Japan on Thursday lifted bans on beef from disaster-hit regions, a month after imposing restrictions over fears thousands of cattle had been contaminated in the Fukushima nuclear accident.
Bans on beef from Iwate, Fukushima and Tochigi prefectures were lifted after effective safety measures protecting livestock from contamination had been imposed, Chief Cabinet Secretary Yukio Edano said.
"This is a step taken after the safety management and shipment control systems were secured," he told reporters.
Japan last week lifted a similar ban on beef from Miyagi prefecture, north of Fukushima, meaning all beef restrictions in the country have now been removed.
Local governments must now inspect all cattle before allowing the beef to be shipped to food markets, a farm official said. Only farmers whose cattle are confirmed to be safe can resume shipments.
Almost 3,000 cattle feared tainted with radioactive caesium were shipped nationwide, slaughtered and sold after the animals were fed rice straw exposed to fallout from the tsunami-triggered nuclear crisis.
Hay stored outside is thought to have been contaminated by radioactive materials spewed by the Fukushima Daiichi nuclear plant in the weeks after it was hit by reactor meltdowns following the March 11 earthquake and tsunami.
Fears over beef surfaced in July when elevated caesium levels were found in Tokyo in meat from cattle shipped from a farm in Minamisoma, a town just outside the no-go zone around the nuclear plant.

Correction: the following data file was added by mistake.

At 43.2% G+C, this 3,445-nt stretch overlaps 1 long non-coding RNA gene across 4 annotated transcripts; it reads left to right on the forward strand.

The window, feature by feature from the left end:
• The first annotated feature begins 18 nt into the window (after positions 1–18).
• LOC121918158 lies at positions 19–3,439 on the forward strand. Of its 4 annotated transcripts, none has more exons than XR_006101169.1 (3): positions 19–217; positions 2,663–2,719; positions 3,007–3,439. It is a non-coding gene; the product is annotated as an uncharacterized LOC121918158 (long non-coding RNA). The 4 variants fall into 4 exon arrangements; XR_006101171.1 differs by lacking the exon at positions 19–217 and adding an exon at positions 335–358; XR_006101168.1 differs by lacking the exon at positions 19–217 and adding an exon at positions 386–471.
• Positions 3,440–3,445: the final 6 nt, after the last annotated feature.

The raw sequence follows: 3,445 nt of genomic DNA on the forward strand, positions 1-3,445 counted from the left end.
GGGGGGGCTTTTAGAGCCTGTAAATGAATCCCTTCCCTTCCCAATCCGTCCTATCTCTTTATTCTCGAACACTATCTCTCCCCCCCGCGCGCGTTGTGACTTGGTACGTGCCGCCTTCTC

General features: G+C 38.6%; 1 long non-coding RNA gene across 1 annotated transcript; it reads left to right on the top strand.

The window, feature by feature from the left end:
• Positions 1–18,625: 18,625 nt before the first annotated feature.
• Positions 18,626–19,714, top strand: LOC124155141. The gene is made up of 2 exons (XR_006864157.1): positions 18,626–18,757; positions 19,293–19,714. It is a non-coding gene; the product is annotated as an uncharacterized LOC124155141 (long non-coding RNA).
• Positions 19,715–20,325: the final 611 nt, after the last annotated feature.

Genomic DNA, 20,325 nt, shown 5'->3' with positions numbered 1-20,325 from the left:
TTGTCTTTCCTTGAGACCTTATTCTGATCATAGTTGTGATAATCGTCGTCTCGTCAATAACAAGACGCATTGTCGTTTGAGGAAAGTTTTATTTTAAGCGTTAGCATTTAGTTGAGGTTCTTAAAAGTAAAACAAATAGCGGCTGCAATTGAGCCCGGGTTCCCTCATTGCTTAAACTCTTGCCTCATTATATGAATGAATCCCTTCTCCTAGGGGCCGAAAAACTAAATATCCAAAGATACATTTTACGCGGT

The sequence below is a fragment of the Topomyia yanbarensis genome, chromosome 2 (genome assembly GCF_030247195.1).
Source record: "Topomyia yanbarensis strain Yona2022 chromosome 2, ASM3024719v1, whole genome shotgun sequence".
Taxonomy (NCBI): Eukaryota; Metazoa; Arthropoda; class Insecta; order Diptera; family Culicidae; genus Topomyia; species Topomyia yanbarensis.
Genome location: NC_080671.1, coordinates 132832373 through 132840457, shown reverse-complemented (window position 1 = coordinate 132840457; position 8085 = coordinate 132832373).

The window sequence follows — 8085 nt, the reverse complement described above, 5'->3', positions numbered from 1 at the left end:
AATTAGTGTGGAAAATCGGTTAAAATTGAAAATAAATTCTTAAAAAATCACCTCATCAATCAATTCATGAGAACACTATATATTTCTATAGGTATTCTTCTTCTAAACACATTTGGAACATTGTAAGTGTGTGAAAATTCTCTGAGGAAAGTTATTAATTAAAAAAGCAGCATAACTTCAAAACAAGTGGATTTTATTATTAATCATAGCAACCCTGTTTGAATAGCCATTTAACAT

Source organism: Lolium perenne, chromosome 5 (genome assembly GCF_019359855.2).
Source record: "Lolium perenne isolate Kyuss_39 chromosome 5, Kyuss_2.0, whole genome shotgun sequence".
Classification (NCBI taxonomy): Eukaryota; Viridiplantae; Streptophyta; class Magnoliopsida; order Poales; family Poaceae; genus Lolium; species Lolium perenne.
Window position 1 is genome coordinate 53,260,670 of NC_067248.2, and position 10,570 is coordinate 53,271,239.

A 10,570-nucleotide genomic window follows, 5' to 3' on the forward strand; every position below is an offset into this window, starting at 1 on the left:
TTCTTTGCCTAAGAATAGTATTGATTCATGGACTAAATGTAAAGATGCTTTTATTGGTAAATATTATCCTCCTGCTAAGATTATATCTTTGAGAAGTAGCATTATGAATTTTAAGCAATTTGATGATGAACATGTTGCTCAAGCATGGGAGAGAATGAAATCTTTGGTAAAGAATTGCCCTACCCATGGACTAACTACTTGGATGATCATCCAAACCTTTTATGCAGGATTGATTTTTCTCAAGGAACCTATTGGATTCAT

Affected animals had been sold since late March, with much of the meat eaten in restaurants and school canteens and at family dinner tables nationwide.
Tokyo was at pains to point out that standard servings of the meat posed no immediate health risk and pledged to compensate farmers for losses.
Under fire for its handling of the quake aftermath, the government has faced accusations of negligence over its failure to establish centralised testing of farm produce, instead relying on data from local authorities.
The beef restrictions followed bans on produce including some green vegetables, milk and dairy products, some river fish, mushrooms and green tea from some areas of Japan.
Tens of thousands of people have been forced to abandon homes, businesses and farms inside a 20 kilometre (12 mile) no-go area around the Fukushima plant, which has continued to release radiation into the air, soil and sea.
Embattled operator Tokyo Electric Power Co. faces massive compensation costs.